- They will not name the collection company they are working for.
Debt collectors are required to inform you of who they work for, and the debt they are contacting you about. Any pause with, or failure to identify themselves clearly and immediately, is a huge red flag.
Debt collection scams are getting sophisticated.
Some debt collection scams are designed for the quick cash. They need to scam as quick as they can using a few phone calls to their mark, or to your family members or work place. How is it that a fake collection scam can get the information they need to really cause you stress and pressure you to pay them something?
- They can learn about you, your family, friends and work place through social networks.
- Scam debt collectors with a higher level of sophistication can potentially purchase data about you directly from the credit reporting bureaus, or through a data aggregator or software company, just like legitimate debt collectors do today.
- A legitimate debt collector may have had your debt at one time. Perhaps they did not know their CMS or data management system was hacked, or files copied and sold to someone with a fake collection scam going.
In fact, the debt a scam collector may say you owe is something that could still show on your credit reports, or that once was on them. That is why you may recall the debt in the first place, and be susceptible to fork over some money to stop a fake lawsuit, arrest, or potential embarrassment.
Websites are now being published by some of the fake debt collection scams. When someone shares the name of the supposed collection scam company, I usually see what I can find online about them. I rarely see any company web presence. But more recently I am seeing some decently designed, but very basic websites with the scam company name, or something close to it as the URL. Legitimate debt collectors in this day and age have larger, more well put together web sites, and a strong web presence in general. Fake collectors websites that I have seen tend to have a home, about, and maybe one or two additional pages. The pages are skinny on any details and have no industry badging that you find on legitimate collection company sites.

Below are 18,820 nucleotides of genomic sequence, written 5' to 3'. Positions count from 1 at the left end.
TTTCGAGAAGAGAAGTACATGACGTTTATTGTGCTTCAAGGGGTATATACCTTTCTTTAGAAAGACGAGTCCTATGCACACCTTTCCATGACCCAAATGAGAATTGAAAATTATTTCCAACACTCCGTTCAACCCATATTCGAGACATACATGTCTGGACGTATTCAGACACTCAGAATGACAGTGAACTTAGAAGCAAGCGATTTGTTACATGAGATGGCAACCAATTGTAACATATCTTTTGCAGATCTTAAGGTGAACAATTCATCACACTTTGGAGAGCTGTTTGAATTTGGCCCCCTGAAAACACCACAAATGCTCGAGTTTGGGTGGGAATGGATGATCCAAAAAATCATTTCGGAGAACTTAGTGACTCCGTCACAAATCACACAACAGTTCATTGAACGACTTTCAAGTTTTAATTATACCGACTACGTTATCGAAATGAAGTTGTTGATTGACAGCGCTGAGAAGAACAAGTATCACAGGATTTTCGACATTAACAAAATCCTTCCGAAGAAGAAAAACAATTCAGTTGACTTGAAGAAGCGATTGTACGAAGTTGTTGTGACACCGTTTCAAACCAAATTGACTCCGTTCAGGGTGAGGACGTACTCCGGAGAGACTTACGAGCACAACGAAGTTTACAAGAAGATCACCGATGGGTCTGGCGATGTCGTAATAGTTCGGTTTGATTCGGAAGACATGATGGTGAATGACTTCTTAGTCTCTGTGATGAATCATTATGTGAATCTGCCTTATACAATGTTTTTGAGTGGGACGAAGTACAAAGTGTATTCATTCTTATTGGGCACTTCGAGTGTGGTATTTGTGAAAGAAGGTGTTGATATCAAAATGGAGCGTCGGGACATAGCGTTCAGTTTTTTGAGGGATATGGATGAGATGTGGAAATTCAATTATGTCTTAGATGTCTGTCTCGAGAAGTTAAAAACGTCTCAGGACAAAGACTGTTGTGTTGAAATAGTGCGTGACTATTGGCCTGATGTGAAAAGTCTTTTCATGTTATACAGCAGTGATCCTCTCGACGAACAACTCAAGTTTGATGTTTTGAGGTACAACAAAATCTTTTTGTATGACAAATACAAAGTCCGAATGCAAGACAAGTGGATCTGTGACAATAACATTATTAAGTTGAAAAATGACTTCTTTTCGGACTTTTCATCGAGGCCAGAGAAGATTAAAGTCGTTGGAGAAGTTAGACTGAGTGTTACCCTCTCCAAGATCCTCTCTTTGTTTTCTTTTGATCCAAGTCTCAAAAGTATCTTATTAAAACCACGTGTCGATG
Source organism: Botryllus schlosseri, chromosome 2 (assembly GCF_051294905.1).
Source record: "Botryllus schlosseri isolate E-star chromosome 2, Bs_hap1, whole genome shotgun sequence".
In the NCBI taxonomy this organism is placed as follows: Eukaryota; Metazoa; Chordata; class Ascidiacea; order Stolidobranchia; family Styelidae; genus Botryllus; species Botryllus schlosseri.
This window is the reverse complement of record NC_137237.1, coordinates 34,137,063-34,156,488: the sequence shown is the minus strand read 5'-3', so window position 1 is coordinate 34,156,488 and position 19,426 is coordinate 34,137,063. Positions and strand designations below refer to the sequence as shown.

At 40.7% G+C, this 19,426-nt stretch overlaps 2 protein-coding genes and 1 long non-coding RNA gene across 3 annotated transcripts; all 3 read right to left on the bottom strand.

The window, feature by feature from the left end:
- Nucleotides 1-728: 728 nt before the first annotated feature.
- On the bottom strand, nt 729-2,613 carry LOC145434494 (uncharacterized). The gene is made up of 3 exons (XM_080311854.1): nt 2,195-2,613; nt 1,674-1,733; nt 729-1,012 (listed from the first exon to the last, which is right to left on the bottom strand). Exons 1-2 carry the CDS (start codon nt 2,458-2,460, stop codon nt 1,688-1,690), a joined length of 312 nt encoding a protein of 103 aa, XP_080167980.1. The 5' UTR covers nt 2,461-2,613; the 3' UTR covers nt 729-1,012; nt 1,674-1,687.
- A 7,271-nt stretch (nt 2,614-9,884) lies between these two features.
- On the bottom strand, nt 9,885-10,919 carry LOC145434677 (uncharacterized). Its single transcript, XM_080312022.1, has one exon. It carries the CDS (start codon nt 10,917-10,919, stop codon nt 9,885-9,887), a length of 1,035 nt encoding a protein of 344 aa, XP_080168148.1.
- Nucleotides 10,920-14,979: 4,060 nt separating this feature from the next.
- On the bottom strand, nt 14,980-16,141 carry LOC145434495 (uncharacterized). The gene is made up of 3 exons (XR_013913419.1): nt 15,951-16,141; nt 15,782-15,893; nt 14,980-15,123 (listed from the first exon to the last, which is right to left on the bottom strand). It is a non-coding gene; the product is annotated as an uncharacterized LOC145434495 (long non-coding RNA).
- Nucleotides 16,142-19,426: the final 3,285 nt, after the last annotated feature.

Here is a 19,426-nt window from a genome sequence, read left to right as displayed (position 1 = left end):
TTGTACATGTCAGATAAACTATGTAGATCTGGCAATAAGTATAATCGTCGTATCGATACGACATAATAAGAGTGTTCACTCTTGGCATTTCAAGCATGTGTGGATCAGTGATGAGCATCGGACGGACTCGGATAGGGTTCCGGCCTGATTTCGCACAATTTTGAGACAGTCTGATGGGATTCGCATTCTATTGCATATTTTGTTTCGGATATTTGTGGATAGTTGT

When the real thing looks like a fake.
I was not kidding about some of the ways licensed and bonded debt collection agencies can be found to step over clear lines of consumer protection laws. It is not hard to understand why they do it. A real debt collector can have a real hard time getting paid when people are struggling to pay today’s bills, let alone pay for the past.